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Rapping About Rap

Essay by   •  October 8, 2010  •  Research Paper  •  2,657 Words (11 Pages)  •  1,804 Views

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Rap music is on its way to becoming one of the most popular forms of music on the market today. Although rap has only been popular for the last 15 years, it can be traced back to the days of slavery and even further to the tribes of Africa. Rap is used now as it was used for the past few centuries, as a form of communication. This music has been a way for the young African-American's to speak out about their lives and the struggles they go through. Like rock-n-roll and other forms of music that achieve national attention, rap is being blamed for corrupting our youth. There is a new type of rap music out called "Gangster Rap". This form of rap music is not the same and should not be compared with rap durived from the hip hop era. There has been many attempts by people in the rap business to bring positive attention to their music. They are spending a lot of time promoting the "Stop the violance" campaign

and others that promote education and drug awareness.

The history of rap varies, but the most common belief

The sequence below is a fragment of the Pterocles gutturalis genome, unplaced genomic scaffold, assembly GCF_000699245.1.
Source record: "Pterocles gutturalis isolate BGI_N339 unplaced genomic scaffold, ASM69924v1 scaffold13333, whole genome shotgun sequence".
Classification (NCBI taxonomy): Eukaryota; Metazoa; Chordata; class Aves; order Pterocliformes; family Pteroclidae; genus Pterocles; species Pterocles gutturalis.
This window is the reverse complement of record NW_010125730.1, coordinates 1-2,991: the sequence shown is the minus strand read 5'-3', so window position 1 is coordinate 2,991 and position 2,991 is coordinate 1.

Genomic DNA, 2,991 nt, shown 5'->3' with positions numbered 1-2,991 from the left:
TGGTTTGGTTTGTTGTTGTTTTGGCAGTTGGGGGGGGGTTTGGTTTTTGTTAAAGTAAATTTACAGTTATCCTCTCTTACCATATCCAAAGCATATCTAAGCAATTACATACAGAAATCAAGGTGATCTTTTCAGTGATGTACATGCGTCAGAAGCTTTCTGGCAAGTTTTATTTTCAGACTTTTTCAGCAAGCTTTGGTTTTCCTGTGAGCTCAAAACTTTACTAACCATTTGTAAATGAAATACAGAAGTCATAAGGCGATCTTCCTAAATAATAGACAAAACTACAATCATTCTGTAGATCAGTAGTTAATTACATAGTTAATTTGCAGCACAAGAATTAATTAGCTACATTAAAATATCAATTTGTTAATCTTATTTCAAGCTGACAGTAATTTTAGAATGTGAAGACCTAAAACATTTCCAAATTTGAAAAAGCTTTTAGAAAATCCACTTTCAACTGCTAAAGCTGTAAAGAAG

is that it comes from Africa. This can be proven by looking at the different techniqus used in making rap music and the techniques used in African music. Rap music consists of many sounds and techniques that come from different sources. As noted in Grolier Electronic Publishing, under the subject African musical styles, "One of the most common types of music-making is call-and-response singing, in which a chorus repeats a fixed refrain in alternation with a lead singer who has more freedom to improvise". This is an important part of rap music. Cheryl Keyes explains, "Audience response helps to prolong performance and helps the rapper to spontaneously execute rap formulas. The more verbal and kinesic the response from the audience, the longer the rapper raps"(146). Another technique used in rap music is the talking over pre recorded tracks. This is defined by Grolier also in the definition of rap music, "a combination of rhymed lyrics spoken over rhythm tracks and pieces of recorded music and sounds called samples, taken from other records". This has also been traced back to Africa as noted by Relin in his article, "Musical historians say the roots of rap (chanting over a rhythmic beat) reach back into African tradition of oral history"(8). One of the final influences to raps style was toasting. This consisted of quick vocal deliveries more like speech than singing (Berman 140). Another link from African music to Rap is in the sounds that are used. It is said that "Grand Wizard" invented "scratching" while practicing at home (Greenberg 15), however Andrei Strobert, a Brooklyn-based scholar, musician and artist was quoted in an article by Harry Allen about the roots of rap music, "The scratch that you hear in hip-hop is similar to the African sekere". She goes on to explain, "A sekere is a big gourd with beads around it". She also noted that many of the sounds rappers use in her studio are from the Imo tribe of Nigeria (80).